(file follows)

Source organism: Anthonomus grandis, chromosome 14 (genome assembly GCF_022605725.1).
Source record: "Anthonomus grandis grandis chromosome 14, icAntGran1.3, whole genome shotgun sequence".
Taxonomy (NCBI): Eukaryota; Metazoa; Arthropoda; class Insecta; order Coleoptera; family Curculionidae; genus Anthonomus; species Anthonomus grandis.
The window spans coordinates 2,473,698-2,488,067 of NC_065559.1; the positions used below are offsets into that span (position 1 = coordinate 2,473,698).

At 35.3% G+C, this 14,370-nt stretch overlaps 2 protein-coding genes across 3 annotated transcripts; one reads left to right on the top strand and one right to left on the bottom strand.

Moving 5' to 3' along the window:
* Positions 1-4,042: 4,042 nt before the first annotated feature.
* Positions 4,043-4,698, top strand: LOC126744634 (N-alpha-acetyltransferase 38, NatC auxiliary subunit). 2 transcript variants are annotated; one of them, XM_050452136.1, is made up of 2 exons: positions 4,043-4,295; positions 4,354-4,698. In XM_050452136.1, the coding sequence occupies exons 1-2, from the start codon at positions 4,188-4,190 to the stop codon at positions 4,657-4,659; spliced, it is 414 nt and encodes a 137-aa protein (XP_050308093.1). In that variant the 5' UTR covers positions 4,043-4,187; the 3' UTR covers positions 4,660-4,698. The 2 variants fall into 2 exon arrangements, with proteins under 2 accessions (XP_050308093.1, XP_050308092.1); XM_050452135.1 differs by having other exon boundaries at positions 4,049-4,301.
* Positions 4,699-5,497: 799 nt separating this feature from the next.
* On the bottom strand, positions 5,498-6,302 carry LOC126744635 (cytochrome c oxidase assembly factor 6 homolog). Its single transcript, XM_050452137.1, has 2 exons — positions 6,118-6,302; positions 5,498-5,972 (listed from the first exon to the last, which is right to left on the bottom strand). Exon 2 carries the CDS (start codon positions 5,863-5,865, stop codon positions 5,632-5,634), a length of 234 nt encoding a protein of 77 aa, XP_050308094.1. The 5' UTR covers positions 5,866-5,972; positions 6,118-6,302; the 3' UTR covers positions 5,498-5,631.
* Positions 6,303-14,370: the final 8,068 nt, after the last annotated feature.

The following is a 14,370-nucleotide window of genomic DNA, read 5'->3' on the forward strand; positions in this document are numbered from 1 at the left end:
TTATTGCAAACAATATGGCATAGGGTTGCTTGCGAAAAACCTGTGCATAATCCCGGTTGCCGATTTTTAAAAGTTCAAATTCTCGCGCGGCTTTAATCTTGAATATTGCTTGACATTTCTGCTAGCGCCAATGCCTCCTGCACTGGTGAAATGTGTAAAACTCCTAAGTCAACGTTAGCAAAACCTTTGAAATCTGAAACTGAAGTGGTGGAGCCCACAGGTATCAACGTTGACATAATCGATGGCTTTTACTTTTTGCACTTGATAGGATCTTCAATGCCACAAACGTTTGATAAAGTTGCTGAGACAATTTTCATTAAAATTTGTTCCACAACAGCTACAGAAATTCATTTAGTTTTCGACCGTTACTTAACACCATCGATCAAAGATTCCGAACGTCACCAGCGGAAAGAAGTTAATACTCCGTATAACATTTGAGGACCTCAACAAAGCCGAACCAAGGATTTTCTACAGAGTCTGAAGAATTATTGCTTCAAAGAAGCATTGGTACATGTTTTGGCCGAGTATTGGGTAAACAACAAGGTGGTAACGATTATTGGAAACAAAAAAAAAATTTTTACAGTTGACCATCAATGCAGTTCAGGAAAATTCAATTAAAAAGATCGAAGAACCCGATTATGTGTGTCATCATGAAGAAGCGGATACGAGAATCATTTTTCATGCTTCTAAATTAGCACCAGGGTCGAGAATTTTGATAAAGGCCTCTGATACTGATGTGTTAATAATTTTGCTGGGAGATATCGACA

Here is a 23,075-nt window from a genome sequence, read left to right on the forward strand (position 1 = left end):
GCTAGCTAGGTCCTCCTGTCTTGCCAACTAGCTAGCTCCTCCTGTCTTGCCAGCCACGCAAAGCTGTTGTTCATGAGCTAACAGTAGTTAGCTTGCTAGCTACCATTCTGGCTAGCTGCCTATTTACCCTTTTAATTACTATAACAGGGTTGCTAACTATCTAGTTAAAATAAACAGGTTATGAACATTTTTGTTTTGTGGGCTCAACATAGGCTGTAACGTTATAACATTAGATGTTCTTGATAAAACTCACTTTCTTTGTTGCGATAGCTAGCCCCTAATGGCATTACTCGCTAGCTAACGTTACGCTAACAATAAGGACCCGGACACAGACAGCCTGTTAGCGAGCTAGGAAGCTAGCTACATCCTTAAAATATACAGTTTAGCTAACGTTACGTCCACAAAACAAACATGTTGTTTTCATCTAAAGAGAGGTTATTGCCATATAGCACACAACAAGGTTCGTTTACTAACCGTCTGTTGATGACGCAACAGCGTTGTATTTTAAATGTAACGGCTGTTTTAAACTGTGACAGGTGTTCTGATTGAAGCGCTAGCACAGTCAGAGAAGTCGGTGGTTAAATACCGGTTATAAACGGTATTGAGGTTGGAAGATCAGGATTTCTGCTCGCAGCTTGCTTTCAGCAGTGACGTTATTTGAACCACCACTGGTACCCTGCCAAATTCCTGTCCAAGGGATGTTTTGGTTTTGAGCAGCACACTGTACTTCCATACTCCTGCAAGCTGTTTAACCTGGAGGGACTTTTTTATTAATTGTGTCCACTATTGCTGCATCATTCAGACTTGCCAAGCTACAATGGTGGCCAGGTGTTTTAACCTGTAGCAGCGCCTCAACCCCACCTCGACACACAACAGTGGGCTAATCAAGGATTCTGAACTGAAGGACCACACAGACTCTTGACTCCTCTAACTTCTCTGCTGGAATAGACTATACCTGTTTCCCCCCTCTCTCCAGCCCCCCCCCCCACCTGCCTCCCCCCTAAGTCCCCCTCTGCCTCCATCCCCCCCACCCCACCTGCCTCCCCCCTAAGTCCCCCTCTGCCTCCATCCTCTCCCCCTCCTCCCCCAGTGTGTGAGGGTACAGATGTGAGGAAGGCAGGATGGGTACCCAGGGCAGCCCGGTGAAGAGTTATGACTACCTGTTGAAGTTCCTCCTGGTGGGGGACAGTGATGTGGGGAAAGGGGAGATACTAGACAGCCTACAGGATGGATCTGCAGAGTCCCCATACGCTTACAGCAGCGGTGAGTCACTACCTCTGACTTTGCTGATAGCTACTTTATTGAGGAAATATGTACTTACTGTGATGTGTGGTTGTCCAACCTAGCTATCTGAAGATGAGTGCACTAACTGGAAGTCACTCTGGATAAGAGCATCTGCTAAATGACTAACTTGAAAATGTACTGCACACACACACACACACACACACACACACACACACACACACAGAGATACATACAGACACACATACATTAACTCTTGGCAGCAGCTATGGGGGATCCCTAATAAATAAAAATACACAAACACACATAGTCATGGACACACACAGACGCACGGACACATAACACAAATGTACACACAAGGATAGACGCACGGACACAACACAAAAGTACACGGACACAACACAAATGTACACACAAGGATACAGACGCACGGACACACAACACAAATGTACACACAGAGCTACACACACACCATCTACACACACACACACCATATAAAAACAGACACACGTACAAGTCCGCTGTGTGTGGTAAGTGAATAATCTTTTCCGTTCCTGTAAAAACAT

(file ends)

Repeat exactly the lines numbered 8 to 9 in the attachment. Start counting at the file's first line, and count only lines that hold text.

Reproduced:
* Positions 4,043-4,698, top strand: LOC126744634 (N-alpha-acetyltransferase 38, NatC auxiliary subunit). 2 transcript variants are annotated; one of them, XM_050452136.1, is made up of 2 exons: positions 4,043-4,295; positions 4,354-4,698. In XM_050452136.1, the coding sequence occupies exons 1-2, from the start codon at positions 4,188-4,190 to the stop codon at positions 4,657-4,659; spliced, it is 414 nt and encodes a 137-aa protein (XP_050308093.1). In that variant the 5' UTR covers positions 4,043-4,187; the 3' UTR covers positions 4,660-4,698. The 2 variants fall into 2 exon arrangements, with proteins under 2 accessions (XP_050308093.1, XP_050308092.1); XM_050452135.1 differs by having other exon boundaries at positions 4,049-4,301.
* Positions 4,699-5,497: 799 nt separating this feature from the next.